The Decade of Nonviolence
Houston, TX (2000-2010)
The Decade of Nonviolence—Houston, was a Texas affiliate of the United Nation’s Decade of Nonviolence for Building a Culture of Peace, Justice and Healing for the Children of the World. When Nobel Laureates reminded us that violence is not inevitable, they offered a solution in the creation of a decade-long initiative that said that individuals around the world could offer hope not only to the children of the world, but to all of humanity.
The International Decade for a Culture of Peace and Non-violence for the Children of the World is not just a continuation of the principles of IYCP. The mandate for the Decade specifically emphasizes the need for the international community to recognize and implement strategies to focus on and ensure assistance for children exposed to harmful and violent situations. In order to facilitate the Decade, children must be provided with the ability and opportunity to participate and to centre activities around their own needs. Clearly, decision makers who do not receive input and direction from those people affected by their plans and actions, in this case children, will not be able to provide an effective medium for the implementation of activities directed towards establishing a mentality conducive to non-violence. The participation of those affected by violence is necessary for the creation of effective policies and practices for the Decade.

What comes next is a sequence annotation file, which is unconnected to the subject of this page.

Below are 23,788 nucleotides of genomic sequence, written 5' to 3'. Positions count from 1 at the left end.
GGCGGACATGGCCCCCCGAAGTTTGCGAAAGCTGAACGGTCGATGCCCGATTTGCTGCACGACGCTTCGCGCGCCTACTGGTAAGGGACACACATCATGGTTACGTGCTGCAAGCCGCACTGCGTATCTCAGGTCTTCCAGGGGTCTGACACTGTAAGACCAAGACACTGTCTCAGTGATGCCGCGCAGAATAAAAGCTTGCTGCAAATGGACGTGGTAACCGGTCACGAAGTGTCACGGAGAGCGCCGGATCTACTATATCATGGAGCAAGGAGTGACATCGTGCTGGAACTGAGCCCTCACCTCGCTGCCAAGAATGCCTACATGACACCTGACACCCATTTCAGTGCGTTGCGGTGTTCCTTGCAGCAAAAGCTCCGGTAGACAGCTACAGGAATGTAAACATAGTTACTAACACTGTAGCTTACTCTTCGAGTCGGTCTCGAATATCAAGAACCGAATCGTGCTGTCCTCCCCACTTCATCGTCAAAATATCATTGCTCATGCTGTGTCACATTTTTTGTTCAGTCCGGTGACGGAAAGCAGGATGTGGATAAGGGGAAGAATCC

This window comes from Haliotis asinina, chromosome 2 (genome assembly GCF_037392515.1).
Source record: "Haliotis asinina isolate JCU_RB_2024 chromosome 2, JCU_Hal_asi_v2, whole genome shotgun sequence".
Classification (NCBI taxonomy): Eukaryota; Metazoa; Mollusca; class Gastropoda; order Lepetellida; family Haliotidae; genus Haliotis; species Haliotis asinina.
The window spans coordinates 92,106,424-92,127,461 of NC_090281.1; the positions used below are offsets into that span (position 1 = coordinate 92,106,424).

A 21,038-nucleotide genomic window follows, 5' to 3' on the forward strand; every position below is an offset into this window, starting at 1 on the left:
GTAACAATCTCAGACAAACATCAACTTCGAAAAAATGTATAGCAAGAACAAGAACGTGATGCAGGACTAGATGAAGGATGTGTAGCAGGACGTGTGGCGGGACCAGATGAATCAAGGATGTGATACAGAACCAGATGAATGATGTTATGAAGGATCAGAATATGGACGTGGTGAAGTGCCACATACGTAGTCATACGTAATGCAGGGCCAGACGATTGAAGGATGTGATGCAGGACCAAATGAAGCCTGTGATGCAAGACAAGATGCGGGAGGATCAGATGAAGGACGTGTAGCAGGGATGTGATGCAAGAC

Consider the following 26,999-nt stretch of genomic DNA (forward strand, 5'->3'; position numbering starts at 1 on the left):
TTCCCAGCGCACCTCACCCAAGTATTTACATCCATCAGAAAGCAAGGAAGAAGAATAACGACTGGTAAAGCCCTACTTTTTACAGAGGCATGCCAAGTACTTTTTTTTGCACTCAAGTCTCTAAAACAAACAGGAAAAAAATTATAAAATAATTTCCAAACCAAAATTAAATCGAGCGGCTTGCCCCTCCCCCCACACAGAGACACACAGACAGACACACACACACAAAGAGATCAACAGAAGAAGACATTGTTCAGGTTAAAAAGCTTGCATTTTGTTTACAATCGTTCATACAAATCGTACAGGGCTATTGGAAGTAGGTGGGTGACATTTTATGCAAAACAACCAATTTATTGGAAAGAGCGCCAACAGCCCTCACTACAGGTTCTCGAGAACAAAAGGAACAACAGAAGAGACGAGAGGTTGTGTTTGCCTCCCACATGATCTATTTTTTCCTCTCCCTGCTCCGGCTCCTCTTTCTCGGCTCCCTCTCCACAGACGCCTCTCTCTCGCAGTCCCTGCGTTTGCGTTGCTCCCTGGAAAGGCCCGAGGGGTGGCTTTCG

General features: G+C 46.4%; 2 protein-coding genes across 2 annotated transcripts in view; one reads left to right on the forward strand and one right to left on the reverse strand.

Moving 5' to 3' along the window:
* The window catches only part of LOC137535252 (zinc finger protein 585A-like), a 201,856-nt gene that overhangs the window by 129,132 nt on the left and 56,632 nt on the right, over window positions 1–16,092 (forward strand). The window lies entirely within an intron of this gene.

By beginning to create and build a new “Culture of Nonviolence,” healing can take place. The heart of building this new culture is, as the Nobel Laureates expressed, that “nonviolence can be taught at every level in our societies during [the first] decade.”
The Six Point Commitment of 2000 started with six principles:
• Respect Life
• Reject Violence
• Share with Others
• Listen to Understand
• Preserve the Planet
• Contribute to Our Communities
At the end of the first Decade, many initiatives were born, while others were strengthened. Think Peace International is an initiative born out of a decades-long foray into telling the stories of peace in action. Many of the relationships developed were sustained by the work, and many of those individuals and groups are now part of the Think Peace initiative.